Below is the story of my greatest accomplishments (in fewer than 700 words).
It amazes me that I’m heading towards 50 years old. Sometimes time seemed to have crept at a snail’s pace, and other times it sped like a sports car at over 100 mph. I guess if I chose an analogy for my stable times (I have bipolar disorder), I’d say they were a stroll in the park. Anyway, just like my life seemed to pass at various speeds, my perspectives on life seemed to vary, too. Luckily, I finally learned this very well, so during harder times, I remind myself to have patience and keep trudging forward no matter how many steps I seemingly fall back. During other times, I try to savor simple and occasional exceptional pleasures and keep looking forwards. I definitely don’t stoke the mania fire anymore! I’ve been terribly burned too many times to do that nonsense.
My mother’s life was taken quite suddenly almost 14 years ago. Just prior to her passing was the beginning of a series of my worst bipolar episodes ever. I believe my illness started at 14 years old, but it wasn’t until this terrible series, starting at 33, that I became completely crippled, in a sense. The manias (most with mixed features, and some with psychosis) were like a series of tidal waves, each almost drowning me in the end before brief opportunities to catch breaths before the next wave scooped me up high, and then slammed me down into the sand again. And then when the storm finally left, I was flat on my back hardly able to even move, feeling left for dead and so depressed that it took ECT to lift me up again.
The four plus years I describe just above really left me traumatized, and I lost so much at its end. I lost my career, friends, sense of security, and even myself, to a degree. I was discombobulated. Those years were frightening enough, but even more strange things started to happen to me. Speckled in between additional periods of intermittent elevation, stagnation, and confusion, was anxiety like I never had before! Sometimes it made me freeze almost like in catatonia, other times I’d go into the typical fight or flight mode. Music started to play in my head; first original pieces, then constantly repeating phrases of a song that I knew. It was the band U2’s “Where the Streets Have No Name.” A song I used to love became torture! Doctors thought this was seizure-related. And then one didn’t. Depersonalization and derealization started. I couldn’t figure out what was real and what was untrue. Then I began to get migraines for the first time in my life. I’d vomit profusely, but the vomiting didn’t get rid of the sickness.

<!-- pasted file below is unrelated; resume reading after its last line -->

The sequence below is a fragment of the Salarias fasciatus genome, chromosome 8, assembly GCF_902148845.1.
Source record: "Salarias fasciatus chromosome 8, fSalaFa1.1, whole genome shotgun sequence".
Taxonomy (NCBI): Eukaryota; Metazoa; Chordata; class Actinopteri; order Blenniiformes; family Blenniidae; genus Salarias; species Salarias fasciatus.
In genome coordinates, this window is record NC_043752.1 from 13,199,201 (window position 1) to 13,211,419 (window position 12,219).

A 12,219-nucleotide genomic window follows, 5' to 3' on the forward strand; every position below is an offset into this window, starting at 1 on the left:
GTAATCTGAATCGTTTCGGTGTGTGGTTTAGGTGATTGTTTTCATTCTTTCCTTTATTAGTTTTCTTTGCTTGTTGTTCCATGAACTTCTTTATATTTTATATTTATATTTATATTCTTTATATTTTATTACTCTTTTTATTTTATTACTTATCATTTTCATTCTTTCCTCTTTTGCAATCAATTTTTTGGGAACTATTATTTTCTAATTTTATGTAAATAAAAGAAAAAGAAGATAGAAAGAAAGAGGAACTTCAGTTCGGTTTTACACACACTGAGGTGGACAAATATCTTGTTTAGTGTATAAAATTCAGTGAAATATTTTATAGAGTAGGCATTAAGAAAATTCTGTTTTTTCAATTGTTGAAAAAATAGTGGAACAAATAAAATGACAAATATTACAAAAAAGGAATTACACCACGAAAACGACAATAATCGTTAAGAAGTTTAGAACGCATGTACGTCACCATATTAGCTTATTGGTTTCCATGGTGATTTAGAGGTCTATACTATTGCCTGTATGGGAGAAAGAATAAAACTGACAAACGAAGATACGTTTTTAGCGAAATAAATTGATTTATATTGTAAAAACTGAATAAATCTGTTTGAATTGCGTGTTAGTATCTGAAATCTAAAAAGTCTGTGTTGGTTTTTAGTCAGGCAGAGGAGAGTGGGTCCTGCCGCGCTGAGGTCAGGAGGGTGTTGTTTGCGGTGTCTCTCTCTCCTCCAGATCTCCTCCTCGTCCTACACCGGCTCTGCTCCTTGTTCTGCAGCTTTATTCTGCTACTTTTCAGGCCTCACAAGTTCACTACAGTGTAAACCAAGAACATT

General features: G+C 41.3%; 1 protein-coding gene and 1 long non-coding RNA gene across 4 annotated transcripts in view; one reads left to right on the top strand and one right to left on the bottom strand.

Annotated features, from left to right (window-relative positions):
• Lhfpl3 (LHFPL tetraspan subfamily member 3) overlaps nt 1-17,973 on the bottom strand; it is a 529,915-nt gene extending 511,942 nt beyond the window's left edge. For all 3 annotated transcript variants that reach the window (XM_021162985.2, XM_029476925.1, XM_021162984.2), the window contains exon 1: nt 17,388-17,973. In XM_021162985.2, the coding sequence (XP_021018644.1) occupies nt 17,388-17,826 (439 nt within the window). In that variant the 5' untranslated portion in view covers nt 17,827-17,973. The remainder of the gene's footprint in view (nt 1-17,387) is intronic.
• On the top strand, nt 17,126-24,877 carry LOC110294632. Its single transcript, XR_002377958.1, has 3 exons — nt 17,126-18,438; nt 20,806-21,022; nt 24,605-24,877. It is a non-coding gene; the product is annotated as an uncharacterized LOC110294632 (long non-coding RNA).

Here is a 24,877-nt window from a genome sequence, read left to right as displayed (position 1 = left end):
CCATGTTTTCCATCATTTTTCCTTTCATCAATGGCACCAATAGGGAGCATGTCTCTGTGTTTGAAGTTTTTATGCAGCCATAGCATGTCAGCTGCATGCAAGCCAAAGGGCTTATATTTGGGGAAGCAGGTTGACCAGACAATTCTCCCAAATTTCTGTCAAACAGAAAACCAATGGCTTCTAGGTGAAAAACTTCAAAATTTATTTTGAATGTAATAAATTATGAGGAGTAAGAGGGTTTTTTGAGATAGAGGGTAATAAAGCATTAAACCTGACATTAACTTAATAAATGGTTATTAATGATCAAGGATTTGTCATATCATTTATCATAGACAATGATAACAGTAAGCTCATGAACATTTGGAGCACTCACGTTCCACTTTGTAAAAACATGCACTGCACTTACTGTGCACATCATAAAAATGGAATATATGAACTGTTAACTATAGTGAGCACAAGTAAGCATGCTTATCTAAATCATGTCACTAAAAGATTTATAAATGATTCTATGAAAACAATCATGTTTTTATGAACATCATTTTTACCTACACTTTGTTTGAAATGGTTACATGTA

It took a long time to find a good medication mix for all of it, especially one that didn’t make me struggle with severe side effects. However, medication alone couldn’t do all of the healing work. Time and patience, grounding techniques and cognitive behavioral therapy, self-care and determination, as well as self-reflection and creativity were also required. I had to work it all!
My illness has figuratively thinned my skin over the years. Though I’ve found my way back to a point of relative stability and mental clarity, I’m still unable to do all of what I used to do before the worst years struck. I guess I could grieve the loss of my younger tougher self, but…Hey! Wasn’t I pretty tough to get where I am today? I’ll try to do more as I can, but I don’t want to be a reckless fool and put myself in jeopardy. I tiptoe forward, sometimes holding someone’s hand, sometimes balancing myself with a cane of sorts. Other times, I look to see if the coast is clear and take a small hop.
My story doesn’t end here. It will continue. Though I can’t celebrate a final victory against the bipolar beast, I know I can be lauded for being a survivor – many times over. I believe these to be greater accomplishments than anything I did when life seemed comparatively easy. Believe me!